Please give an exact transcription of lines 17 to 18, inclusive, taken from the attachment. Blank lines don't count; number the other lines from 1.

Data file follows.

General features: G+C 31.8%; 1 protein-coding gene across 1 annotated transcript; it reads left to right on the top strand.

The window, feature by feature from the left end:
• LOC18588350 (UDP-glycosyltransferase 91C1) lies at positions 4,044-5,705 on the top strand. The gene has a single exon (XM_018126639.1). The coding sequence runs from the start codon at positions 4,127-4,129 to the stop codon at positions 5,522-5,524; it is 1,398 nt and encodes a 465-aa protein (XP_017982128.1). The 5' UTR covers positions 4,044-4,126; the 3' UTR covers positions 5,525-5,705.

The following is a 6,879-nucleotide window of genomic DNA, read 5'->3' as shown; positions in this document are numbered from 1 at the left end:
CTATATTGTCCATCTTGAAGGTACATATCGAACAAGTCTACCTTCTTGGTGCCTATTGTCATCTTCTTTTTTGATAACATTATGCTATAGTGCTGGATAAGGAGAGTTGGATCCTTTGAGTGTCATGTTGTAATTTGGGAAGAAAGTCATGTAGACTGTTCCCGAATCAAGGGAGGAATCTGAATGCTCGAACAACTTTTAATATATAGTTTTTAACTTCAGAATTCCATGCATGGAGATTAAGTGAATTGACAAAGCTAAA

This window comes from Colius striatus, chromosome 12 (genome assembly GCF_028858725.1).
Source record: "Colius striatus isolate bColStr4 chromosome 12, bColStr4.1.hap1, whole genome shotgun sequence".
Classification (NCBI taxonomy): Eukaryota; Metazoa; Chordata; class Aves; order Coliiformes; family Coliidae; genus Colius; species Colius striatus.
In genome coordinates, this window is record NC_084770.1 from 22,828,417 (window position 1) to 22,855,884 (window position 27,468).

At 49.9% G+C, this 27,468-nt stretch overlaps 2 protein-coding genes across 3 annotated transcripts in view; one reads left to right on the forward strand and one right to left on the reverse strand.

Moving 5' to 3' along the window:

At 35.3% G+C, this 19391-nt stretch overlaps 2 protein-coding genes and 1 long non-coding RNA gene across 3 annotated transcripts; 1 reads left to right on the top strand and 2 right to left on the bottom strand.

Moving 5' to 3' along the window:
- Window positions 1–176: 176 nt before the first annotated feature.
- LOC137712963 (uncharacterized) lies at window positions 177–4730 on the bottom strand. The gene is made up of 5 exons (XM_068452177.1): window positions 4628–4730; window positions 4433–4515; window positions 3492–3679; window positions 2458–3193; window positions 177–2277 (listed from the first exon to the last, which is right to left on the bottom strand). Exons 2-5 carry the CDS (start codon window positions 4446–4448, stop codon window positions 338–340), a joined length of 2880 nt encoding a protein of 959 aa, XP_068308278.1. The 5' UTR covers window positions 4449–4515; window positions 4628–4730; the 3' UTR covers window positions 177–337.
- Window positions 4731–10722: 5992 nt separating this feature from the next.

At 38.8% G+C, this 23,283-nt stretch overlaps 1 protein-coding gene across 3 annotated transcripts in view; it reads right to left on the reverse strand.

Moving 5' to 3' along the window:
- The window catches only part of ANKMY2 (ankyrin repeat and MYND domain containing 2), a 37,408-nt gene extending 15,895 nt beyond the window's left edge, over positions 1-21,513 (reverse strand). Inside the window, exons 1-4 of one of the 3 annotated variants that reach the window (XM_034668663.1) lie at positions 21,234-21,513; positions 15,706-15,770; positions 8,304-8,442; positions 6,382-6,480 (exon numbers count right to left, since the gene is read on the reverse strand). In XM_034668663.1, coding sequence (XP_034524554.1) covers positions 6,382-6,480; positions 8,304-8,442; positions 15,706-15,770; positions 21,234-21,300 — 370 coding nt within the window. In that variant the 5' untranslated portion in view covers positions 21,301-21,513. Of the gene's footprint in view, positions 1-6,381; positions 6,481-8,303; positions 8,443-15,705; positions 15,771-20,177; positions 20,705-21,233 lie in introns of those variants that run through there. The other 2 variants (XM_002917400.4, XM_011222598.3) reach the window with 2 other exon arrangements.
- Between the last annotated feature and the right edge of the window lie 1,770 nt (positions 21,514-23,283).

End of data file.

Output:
At 38.8% G+C, this 23,283-nt stretch overlaps 1 protein-coding gene across 3 annotated transcripts in view; it reads right to left on the reverse strand.

Moving 5' to 3' along the window: